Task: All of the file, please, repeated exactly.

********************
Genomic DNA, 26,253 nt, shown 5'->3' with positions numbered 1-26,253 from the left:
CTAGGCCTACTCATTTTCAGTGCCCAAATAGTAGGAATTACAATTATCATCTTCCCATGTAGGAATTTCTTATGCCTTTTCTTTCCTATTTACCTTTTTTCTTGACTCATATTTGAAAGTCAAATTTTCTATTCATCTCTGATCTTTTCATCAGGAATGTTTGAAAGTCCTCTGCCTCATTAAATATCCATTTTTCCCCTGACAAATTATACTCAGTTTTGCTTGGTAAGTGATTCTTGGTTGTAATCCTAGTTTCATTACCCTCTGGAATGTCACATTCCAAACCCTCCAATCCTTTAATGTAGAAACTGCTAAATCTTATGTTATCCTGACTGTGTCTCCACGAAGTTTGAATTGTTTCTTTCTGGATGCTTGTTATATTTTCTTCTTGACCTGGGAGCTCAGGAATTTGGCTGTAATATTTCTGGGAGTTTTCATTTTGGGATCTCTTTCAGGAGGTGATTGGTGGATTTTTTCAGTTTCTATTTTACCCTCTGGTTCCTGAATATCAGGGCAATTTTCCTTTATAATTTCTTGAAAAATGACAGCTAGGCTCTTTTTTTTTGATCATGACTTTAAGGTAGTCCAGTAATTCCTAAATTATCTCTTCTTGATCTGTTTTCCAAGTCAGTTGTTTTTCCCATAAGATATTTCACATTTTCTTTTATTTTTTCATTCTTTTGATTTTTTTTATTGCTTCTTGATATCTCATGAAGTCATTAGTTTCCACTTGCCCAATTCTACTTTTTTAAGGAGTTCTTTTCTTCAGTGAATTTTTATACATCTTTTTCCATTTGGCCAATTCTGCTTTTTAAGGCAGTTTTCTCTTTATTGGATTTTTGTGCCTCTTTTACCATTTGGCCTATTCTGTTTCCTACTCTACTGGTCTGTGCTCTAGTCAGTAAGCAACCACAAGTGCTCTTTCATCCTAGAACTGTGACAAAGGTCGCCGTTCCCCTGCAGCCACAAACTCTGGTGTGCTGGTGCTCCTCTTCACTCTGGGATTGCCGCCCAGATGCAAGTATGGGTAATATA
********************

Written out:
Genomic DNA, 26,253 nt, shown 5'->3' with positions numbered 1-26,253 from the left:
CTAGGCCTACTCATTTTCAGTGCCCAAATAGTAGGAATTACAATTATCATCTTCCCATGTAGGAATTTCTTATGCCTTTTCTTTCCTATTTACCTTTTTTCTTGACTCATATTTGAAAGTCAAATTTTCTATTCATCTCTGATCTTTTCATCAGGAATGTTTGAAAGTCCTCTGCCTCATTAAATATCCATTTTTCCCCTGACAAATTATACTCAGTTTTGCTTGGTAAGTGATTCTTGGTTGTAATCCTAGTTTCATTACCCTCTGGAATGTCACATTCCAAACCCTCCAATCCTTTAATGTAGAAACTGCTAAATCTTATGTTATCCTGACTGTGTCTCCACGAAGTTTGAATTGTTTCTTTCTGGATGCTTGTTATATTTTCTTCTTGACCTGGGAGCTCAGGAATTTGGCTGTAATATTTCTGGGAGTTTTCATTTTGGGATCTCTTTCAGGAGGTGATTGGTGGATTTTTTCAGTTTCTATTTTACCCTCTGGTTCCTGAATATCAGGGCAATTTTCCTTTATAATTTCTTGAAAAATGACAGCTAGGCTCTTTTTTTTTGATCATGACTTTAAGGTAGTCCAGTAATTCCTAAATTATCTCTTCTTGATCTGTTTTCCAAGTCAGTTGTTTTTCCCATAAGATATTTCACATTTTCTTTTATTTTTTCATTCTTTTGATTTTTTTTATTGCTTCTTGATATCTCATGAAGTCATTAGTTTCCACTTGCCCAATTCTACTTTTTTAAGGAGTTCTTTTCTTCAGTGAATTTTTATACATCTTTTTCCATTTGGCCAATTCTGCTTTTTAAGGCAGTTTTCTCTTTATTGGATTTTTGTGCCTCTTTTACCATTTGGCCTATTCTGTTTCCTACTCTACTGGTCTGTGCTCTAGTCAGTAAGCAACCACAAGTGCTCTTTCATCCTAGAACTGTGACAAAGGTCGCCGTTCCCCTGCAGCCACAAACTCTGGTGTGCTGGTGCTCCTCTTCACTCTGGGATTGCCGCCCAGATGCAAGTATGGGTAATATA